1. Where Canadian food meets Hollywood at Littlefork

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    After a long day at the Paris Photo event in the Paramount Studios, my friends and I went met at Littlefork for an early dinner. Littlefork is a fairly new restaurant in the Hollywood. It’s also one of a few restaurants in the Los Angeles area that dishes out some serious Canadian food. From what I know, the Chef/Owner of this joint is Jason Travi. He started his career cooking Italian dishes at the defunct Fraiche restaurant (RIP). In this new venture, he goes all out Canadian on us with Littlefork, because his parents are Canadian. 

    Like any group of BFFs, my friends and I spent most of our time chit chatting away the second that we were seated. The service was quick and friendly.

    The Littlefork space is quite appealing in an almost Ikea like ambiance. The decor is simple with strange taxidermy creatures aka dead stuffed animals like deer, birds, and beavers mounted on the walls. Those animals are real (not fake) and quite amusing to look at when you can see them, because there isn’t much lighting throughout the restaurant after sunset so it’s almost like your dining in the dark.

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    The food and drink menu at Littlefork is just as simple as its decor. The selection for beers and ales are plentiful since we all know that Canadians love beer. The artisnal cocktails were fantastic and freshing, but the wine selections were just meh. I suggest that you stick to the beer and the cocktails.

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    Our meal started out with a complimentary mason jar of pickled carrots. It was a great introduction at the start of meal and a decent palate cleanser. The carrots were nicely sour and crunchy. 

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    There’s a good handful of reasonably priced Canadian bar food items ($4-9).  My absolute favorite bar food was the Smoked Meats Poutine. You just can’t pass up the most Canadian dish of all called Poutine so make sure that you get this one. It’s dish with french fries, brown gravy, and cheese curds. Then Littlefork adds their infamous Applewood smoked brisket and pork belly, which makes this Poutine oh so freakin’ delicious! Anything smoked with applewood add a nice subtle refined flavor to meats unlike hickory or maple smoked flavors that usually strong and bold.   My friends and I devoured the Smoked Meats Poutine and literally licked the bowl clean.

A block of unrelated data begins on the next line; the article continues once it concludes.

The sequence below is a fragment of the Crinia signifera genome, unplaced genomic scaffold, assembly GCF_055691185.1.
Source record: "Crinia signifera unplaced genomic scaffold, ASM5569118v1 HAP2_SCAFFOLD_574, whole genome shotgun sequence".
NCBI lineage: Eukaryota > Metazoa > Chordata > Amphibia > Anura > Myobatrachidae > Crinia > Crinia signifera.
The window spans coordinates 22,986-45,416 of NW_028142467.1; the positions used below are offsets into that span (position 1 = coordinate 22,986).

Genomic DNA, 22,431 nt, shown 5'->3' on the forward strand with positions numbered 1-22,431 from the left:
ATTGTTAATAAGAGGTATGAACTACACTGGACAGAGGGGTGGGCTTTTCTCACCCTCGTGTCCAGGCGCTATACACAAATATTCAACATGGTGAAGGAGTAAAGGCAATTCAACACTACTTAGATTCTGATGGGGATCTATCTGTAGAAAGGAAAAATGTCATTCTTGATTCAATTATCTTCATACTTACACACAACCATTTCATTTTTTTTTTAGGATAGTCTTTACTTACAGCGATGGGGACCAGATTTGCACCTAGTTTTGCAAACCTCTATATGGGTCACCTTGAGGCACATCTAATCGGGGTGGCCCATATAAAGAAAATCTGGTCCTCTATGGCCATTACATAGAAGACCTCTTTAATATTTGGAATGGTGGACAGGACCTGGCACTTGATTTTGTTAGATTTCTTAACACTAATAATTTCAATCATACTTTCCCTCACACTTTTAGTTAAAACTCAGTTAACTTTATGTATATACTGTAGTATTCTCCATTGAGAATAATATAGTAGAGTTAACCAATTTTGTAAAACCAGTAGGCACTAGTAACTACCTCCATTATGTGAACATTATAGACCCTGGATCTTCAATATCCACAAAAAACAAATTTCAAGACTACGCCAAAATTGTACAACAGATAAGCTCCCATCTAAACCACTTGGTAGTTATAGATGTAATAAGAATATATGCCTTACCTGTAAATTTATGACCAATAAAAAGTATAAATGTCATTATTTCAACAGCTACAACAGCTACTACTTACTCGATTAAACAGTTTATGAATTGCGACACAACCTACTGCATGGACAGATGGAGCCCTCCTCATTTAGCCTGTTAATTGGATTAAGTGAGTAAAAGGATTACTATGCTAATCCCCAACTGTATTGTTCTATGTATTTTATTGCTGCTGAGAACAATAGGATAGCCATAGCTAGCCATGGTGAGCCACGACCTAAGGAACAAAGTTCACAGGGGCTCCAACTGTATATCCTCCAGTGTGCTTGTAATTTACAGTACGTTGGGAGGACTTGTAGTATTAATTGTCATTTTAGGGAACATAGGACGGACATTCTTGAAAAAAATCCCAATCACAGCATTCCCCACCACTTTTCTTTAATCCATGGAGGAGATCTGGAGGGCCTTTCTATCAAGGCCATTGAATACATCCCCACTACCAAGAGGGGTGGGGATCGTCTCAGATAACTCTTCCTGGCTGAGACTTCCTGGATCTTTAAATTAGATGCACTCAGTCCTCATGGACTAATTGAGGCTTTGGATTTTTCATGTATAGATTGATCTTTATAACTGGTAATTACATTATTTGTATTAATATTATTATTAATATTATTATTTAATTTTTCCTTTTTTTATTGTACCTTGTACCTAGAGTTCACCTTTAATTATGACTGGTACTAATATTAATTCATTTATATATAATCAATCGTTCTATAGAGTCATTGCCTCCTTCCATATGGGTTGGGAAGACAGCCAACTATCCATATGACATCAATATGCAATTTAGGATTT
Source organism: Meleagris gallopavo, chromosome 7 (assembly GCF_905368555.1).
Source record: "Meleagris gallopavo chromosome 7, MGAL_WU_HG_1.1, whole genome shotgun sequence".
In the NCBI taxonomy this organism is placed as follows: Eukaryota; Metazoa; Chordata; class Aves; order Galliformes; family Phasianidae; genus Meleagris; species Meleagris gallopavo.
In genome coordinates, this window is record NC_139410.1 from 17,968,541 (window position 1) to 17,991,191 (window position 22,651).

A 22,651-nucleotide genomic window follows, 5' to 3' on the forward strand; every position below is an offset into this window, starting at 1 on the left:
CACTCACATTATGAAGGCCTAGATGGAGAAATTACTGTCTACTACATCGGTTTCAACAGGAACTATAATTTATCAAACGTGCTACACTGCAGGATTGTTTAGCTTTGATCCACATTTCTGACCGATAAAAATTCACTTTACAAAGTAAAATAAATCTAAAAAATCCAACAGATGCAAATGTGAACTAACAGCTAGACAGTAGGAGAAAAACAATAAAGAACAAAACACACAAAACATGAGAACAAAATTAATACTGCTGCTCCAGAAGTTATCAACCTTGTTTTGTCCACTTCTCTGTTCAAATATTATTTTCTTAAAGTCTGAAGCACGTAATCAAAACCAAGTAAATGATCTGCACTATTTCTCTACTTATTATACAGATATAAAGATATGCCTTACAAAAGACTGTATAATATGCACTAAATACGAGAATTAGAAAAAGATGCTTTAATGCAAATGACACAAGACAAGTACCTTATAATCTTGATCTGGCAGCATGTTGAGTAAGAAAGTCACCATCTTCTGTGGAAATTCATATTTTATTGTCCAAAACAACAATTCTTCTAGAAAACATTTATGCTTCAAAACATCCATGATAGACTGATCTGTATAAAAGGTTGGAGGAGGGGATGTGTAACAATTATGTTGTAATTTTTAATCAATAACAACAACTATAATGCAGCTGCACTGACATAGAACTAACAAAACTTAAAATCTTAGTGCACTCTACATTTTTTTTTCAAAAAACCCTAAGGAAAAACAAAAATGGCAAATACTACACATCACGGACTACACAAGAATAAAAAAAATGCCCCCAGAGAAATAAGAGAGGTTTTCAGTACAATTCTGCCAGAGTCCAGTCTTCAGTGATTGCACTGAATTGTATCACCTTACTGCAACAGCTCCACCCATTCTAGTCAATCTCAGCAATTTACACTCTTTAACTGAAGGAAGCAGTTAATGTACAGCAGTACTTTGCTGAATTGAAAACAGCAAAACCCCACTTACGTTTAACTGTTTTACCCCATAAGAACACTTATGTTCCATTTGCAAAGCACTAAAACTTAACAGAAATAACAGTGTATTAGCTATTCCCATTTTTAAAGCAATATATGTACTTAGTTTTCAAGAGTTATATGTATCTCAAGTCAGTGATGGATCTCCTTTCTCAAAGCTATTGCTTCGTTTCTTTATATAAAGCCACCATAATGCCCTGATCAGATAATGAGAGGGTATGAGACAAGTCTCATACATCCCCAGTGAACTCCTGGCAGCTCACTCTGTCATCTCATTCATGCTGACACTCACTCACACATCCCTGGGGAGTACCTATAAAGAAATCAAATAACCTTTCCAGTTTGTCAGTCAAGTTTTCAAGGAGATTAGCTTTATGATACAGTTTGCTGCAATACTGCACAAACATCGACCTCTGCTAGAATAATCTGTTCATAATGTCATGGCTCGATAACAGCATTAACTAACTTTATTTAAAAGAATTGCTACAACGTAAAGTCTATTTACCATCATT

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    The next dish came just as we started talking about planning more road trips. It was a hearty bowl of Portuguese Mussels. This is a must-try dish, because Canadian Mussel are mighty tasty morsels. Littlefork accompanies this bowl of mussels with a slightly spicy Portuguese sausage and it’s the wonderful sauce at the very bottom of the bowl that is full of delicious goodness. Don’t bother asking for bread to sop up the juices like we did. As suggested by our Server, get an extra order of fries or ask for extra spoons to taste the sauce. 

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    Along the Northwest Canada, you’ll find plenty of Monkfish. It’s an ugly looking fish, but it tastes so good. Chef Travi concocted a rather wonderful Monkfish Francaise with a potato puree and spinach. I can see why this dish is among the most popular dishes at the restaurant. What makes this particular fish filet so flavorful is the coating of egg before it is pan fried. This dish will not disappoint your expectations. 

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    Of all the dishes, the Steak Frites disappointed me. Don’t get me wrong, I mean, the steak was cooked to a perfect medium, but there is nothing special to this cut of meat other than it was imported from Canada. Also, the Maple Onion Rings were not exactly maplely. There is a slight hint of maple flavor, but the overall taste is nothing to write home about. 

    My overall dining experience with my friends at Littlefork turned out to be a northeast dining adventure through Canada.  I think Chef Travi presented a charming, fresh array of Canadian food which fits in to the uniquely Los Angeles food scene. I think my return visit Littlefork would be to try those Maple Eggs just to taste what it’s all about. 

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